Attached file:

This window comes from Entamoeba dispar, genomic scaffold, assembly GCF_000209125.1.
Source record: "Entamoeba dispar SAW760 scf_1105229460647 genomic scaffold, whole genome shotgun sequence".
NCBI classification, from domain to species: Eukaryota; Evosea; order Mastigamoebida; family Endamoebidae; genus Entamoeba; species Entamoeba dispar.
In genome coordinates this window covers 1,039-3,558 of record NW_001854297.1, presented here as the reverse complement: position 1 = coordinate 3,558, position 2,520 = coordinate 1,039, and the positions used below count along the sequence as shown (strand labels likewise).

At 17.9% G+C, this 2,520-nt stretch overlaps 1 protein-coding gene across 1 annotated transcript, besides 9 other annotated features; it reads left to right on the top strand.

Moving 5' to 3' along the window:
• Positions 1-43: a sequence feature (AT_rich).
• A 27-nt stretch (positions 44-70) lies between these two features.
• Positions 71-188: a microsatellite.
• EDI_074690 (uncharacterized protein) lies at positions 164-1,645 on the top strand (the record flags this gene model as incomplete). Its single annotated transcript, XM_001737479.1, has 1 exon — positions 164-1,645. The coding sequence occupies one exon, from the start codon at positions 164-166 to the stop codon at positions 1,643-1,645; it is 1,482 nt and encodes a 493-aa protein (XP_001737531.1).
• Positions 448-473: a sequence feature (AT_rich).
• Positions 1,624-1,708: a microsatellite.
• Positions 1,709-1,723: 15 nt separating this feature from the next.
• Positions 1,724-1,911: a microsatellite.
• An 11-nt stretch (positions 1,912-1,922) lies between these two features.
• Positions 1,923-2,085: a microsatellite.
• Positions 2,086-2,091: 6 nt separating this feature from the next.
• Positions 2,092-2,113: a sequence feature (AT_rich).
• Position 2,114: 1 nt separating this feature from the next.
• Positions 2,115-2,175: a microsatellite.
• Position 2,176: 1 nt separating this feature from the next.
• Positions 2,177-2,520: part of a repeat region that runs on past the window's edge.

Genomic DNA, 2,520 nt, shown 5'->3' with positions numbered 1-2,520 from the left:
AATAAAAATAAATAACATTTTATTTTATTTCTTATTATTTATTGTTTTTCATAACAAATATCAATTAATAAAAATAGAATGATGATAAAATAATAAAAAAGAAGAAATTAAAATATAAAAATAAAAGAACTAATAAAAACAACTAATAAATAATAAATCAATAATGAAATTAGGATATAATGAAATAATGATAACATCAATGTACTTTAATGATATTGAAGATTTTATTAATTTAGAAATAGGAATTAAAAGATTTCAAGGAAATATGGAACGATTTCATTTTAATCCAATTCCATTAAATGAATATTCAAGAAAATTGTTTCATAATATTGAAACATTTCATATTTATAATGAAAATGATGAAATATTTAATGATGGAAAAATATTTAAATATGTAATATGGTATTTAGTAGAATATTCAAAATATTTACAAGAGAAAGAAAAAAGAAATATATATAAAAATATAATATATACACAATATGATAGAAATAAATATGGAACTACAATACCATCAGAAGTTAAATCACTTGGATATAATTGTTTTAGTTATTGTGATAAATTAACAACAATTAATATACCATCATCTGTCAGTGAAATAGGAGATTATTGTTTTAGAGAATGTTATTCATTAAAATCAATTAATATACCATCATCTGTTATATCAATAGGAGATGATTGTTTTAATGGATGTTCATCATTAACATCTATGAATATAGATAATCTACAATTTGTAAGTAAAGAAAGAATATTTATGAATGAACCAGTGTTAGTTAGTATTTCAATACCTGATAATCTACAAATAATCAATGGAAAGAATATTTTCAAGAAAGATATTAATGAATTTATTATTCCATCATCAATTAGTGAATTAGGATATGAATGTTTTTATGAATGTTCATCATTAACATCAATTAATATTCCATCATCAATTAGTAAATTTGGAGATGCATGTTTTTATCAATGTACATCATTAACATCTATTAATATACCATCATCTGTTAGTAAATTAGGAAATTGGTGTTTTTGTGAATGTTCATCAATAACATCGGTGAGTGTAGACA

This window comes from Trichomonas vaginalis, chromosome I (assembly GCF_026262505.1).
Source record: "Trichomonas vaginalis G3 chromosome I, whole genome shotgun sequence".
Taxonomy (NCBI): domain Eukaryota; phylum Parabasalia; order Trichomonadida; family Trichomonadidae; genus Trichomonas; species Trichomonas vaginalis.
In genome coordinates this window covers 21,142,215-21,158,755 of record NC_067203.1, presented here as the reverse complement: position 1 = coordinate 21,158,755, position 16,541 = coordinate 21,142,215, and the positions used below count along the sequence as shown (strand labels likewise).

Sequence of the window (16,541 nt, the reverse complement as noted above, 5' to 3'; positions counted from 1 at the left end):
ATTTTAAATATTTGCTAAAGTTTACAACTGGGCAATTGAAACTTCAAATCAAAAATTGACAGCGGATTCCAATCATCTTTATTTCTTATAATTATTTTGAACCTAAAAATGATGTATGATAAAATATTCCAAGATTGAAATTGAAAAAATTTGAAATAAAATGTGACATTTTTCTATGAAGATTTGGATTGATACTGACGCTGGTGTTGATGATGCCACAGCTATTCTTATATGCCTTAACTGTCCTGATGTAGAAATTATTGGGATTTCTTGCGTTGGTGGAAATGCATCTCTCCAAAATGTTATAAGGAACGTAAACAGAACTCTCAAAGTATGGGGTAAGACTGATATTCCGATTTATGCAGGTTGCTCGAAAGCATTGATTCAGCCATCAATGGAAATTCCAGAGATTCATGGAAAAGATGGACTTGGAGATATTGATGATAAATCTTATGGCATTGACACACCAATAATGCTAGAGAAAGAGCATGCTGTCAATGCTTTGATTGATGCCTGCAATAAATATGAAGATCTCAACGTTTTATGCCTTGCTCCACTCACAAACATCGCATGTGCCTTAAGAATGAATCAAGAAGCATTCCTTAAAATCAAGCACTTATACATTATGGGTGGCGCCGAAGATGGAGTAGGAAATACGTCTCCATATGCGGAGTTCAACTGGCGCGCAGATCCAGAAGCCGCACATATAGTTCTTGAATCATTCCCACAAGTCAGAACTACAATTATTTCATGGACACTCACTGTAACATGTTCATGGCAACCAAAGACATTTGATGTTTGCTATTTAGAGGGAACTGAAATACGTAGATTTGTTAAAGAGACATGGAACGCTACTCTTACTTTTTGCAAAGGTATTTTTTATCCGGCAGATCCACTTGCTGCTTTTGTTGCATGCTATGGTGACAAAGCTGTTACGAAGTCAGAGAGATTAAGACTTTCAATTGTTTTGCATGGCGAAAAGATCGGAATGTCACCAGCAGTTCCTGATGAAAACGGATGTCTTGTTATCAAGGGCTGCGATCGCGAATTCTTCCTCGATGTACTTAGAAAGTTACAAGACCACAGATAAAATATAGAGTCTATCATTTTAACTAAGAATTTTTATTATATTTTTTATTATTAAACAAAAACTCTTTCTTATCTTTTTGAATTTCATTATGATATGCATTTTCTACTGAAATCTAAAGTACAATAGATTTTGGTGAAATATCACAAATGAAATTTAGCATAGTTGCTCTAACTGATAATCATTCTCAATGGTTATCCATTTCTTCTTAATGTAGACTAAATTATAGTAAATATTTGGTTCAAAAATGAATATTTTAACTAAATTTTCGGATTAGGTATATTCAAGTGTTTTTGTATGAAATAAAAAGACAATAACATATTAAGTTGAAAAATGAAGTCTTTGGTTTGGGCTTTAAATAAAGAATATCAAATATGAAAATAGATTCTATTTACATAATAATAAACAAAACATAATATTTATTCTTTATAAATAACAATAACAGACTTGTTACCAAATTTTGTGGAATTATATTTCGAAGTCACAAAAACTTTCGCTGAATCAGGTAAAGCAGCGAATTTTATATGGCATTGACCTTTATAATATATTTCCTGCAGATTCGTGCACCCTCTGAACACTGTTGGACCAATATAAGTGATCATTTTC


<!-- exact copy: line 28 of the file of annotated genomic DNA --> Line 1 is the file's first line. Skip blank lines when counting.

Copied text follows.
In genome coordinates this window covers 21,142,215-21,158,755 of record NC_067203.1, presented here as the reverse complement: position 1 = coordinate 21,158,755, position 16,541 = coordinate 21,142,215, and the positions used below count along the sequence as shown (strand labels likewise).